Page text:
Both unicast and multicast routing protocols forward data on interfaces from which they have received routing control information. This model works only on bidirectional links for most existing routing protocols. However, some networks use broadcast satellite links, which are unidirectional. For networks that use broadcast satellite links, accomplishing two-way communication over broadcast satellite links presents a problem in terms of discovering and sharing knowledge of a network topology.

Specifically, in unicast routing, when a router receives an update message on an interface for a prefix, it forwards data for destinations that match that prefix out that same interface. This is the case in distance vector routing protocols. Similarly, in multicast routing, when a router receives a join message for a multicast group on an interface, it forwards copies of data destined for that group out that same interface. Based on these principles, existing unicast and multicast routing protocols cannot be supported over UDLs. UDLR is designed to enable the operation of routing protocols over UDLs without changing the routing protocols themselves.

UDLR enables a router to emulate the behavior of a bidirectional link for IP operations over UDLs. UDLR has three complementary mechanisms for bidirectional link emulation, which are described in the following sections:

UDLR Tunnel

IGMP UDLR

IGMP Proxy

You can use each mechanism independently or in conjunction with the others.

UDLR Tunnel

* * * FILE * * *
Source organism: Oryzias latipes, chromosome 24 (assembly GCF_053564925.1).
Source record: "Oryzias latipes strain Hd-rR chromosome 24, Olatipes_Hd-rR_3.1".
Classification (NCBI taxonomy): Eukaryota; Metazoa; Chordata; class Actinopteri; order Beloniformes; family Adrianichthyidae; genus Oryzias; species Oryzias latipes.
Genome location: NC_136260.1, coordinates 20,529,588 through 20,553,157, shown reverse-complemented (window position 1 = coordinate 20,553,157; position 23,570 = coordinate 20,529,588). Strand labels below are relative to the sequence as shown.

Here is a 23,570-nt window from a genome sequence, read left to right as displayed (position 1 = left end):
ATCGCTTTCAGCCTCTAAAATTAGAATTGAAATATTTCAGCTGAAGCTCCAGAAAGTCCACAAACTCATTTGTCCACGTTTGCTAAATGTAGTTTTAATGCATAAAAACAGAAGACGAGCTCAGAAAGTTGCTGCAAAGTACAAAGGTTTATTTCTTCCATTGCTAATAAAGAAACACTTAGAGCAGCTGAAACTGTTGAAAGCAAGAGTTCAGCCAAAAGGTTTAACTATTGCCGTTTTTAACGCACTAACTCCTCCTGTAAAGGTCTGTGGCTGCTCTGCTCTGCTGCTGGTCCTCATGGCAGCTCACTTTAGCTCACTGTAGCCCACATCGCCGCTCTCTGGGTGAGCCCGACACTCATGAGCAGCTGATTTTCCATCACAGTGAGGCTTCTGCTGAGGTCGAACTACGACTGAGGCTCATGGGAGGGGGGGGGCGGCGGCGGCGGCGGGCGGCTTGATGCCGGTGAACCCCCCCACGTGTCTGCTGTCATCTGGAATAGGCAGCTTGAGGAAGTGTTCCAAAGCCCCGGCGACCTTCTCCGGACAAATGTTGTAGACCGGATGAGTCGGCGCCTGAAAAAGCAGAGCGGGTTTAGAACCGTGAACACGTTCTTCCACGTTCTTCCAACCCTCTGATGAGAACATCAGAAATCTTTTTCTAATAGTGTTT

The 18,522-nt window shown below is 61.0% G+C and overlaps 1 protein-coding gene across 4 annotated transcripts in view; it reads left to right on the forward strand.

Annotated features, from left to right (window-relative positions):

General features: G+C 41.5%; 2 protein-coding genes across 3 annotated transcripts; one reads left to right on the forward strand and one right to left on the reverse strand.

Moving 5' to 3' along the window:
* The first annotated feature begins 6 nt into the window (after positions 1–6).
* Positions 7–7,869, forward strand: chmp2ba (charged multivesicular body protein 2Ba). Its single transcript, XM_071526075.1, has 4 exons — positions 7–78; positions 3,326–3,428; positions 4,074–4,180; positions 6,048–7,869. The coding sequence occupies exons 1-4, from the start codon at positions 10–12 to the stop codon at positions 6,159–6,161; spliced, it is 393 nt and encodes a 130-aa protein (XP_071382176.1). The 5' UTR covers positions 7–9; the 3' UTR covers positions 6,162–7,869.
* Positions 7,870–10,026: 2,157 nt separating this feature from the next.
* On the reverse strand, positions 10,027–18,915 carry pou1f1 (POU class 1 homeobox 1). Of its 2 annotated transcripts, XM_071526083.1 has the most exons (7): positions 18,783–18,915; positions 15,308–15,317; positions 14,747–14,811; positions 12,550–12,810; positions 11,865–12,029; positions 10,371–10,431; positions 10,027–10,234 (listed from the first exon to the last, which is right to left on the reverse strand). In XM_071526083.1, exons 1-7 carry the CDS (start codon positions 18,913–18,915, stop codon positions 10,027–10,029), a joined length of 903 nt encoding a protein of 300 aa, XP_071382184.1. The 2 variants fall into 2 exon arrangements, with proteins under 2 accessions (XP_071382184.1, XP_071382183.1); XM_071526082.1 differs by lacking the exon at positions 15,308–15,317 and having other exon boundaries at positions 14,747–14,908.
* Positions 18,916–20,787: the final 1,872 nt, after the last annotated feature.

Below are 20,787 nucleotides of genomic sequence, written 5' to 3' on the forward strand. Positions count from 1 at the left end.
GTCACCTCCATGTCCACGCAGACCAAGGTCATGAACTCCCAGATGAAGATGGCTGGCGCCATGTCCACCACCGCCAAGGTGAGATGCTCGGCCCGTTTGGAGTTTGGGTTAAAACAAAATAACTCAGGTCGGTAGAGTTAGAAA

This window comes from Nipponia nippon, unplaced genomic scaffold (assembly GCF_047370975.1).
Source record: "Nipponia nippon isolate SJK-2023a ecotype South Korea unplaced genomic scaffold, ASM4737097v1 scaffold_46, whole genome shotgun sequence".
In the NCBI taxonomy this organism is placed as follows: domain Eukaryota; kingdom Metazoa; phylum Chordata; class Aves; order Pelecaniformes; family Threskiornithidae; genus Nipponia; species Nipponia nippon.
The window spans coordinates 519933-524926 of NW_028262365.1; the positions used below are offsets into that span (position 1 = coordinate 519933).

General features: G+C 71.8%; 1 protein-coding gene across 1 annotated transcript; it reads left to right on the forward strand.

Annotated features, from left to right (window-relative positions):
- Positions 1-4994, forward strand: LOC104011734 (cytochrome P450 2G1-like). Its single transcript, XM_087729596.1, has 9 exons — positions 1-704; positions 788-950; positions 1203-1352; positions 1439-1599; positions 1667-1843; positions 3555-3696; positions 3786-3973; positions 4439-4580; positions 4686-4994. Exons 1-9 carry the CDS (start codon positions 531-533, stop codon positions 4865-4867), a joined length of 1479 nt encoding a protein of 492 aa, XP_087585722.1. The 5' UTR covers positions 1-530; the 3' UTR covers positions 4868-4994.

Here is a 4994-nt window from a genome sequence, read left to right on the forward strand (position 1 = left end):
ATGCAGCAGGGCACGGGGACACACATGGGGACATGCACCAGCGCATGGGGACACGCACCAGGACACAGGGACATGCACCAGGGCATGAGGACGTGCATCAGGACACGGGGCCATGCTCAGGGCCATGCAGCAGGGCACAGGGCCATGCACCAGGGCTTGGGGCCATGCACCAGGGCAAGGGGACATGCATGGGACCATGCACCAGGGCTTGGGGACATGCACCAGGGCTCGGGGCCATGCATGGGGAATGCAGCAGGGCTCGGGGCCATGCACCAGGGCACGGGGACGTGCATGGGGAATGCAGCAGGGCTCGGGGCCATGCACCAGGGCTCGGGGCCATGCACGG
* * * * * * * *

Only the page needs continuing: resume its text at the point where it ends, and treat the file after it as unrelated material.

The UDLR tunnel mechanism enables IP and its associated unicast and multicast routing protocols to treat the UDL as being logically bidirectional. A packet that is destined on a receive-only interface is picked up by the UDLR tunnel mechanism and sent to an upstream router using a generic routing encapsulation (GRE) tunnel. The control traffic flows in the opposite direction as the user data flow. When the upstream router receives this packet, the UDLR tunnel mechanism makes it appear that the packet was received on a send-only interface on the UDL.

The purpose of the unidirectional GRE tunnel is to move control packets from a downstream node to an upstream node. The one-way tunnel is mapped to a one-way interface (that goes in the opposite direction). Mapping is performed at the link layer, so the one-way interface appears bidirectional. When the upstream node receives packets over the tunnel, it must make the upper-layer protocols act as if the packets were received on the send-capable UDL.